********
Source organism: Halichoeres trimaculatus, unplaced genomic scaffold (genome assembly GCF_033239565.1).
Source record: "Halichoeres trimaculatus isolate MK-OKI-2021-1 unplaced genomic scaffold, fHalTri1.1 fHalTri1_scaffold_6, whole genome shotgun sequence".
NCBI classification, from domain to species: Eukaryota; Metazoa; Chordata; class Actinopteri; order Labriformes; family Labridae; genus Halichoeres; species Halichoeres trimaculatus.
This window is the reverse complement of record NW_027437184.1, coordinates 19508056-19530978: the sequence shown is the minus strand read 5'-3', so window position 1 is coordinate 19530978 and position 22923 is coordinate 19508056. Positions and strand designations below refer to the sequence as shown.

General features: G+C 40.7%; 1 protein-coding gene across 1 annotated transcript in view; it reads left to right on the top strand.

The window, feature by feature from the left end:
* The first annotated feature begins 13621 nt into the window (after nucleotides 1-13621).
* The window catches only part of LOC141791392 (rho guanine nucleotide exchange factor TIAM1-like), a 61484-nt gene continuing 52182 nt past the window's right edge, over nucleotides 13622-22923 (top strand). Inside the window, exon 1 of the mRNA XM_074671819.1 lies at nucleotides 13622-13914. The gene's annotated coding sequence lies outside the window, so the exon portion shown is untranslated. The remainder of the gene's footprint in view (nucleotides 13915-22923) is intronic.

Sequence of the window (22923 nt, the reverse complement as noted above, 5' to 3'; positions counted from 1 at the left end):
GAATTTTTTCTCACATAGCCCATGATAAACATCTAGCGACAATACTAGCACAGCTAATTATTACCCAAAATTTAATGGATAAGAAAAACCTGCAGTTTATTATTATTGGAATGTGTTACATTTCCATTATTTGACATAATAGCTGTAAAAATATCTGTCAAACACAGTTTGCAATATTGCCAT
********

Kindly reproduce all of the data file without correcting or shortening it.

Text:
Source organism: Halichoeres trimaculatus, unplaced genomic scaffold (genome assembly GCF_033239565.1).
Source record: "Halichoeres trimaculatus isolate MK-OKI-2021-1 unplaced genomic scaffold, fHalTri1.1 fHalTri1_scaffold_6, whole genome shotgun sequence".
NCBI classification, from domain to species: Eukaryota; Metazoa; Chordata; class Actinopteri; order Labriformes; family Labridae; genus Halichoeres; species Halichoeres trimaculatus.
This window is the reverse complement of record NW_027437184.1, coordinates 19508056-19530978: the sequence shown is the minus strand read 5'-3', so window position 1 is coordinate 19530978 and position 22923 is coordinate 19508056. Positions and strand designations below refer to the sequence as shown.

General features: G+C 40.7%; 1 protein-coding gene across 1 annotated transcript in view; it reads left to right on the top strand.

The window, feature by feature from the left end:
* The first annotated feature begins 13621 nt into the window (after nucleotides 1-13621).
* The window catches only part of LOC141791392 (rho guanine nucleotide exchange factor TIAM1-like), a 61484-nt gene continuing 52182 nt past the window's right edge, over nucleotides 13622-22923 (top strand). Inside the window, exon 1 of the mRNA XM_074671819.1 lies at nucleotides 13622-13914. The gene's annotated coding sequence lies outside the window, so the exon portion shown is untranslated. The remainder of the gene's footprint in view (nucleotides 13915-22923) is intronic.

Sequence of the window (22923 nt, the reverse complement as noted above, 5' to 3'; positions counted from 1 at the left end):
GAATTTTTTCTCACATAGCCCATGATAAACATCTAGCGACAATACTAGCACAGCTAATTATTACCCAAAATTTAATGGATAAGAAAAACCTGCAGTTTATTATTATTGGAATGTGTTACATTTCCATTATTTGACATAATAGCTGTAAAAATATCTGTCAAACACAGTTTGCAATATTGCCAT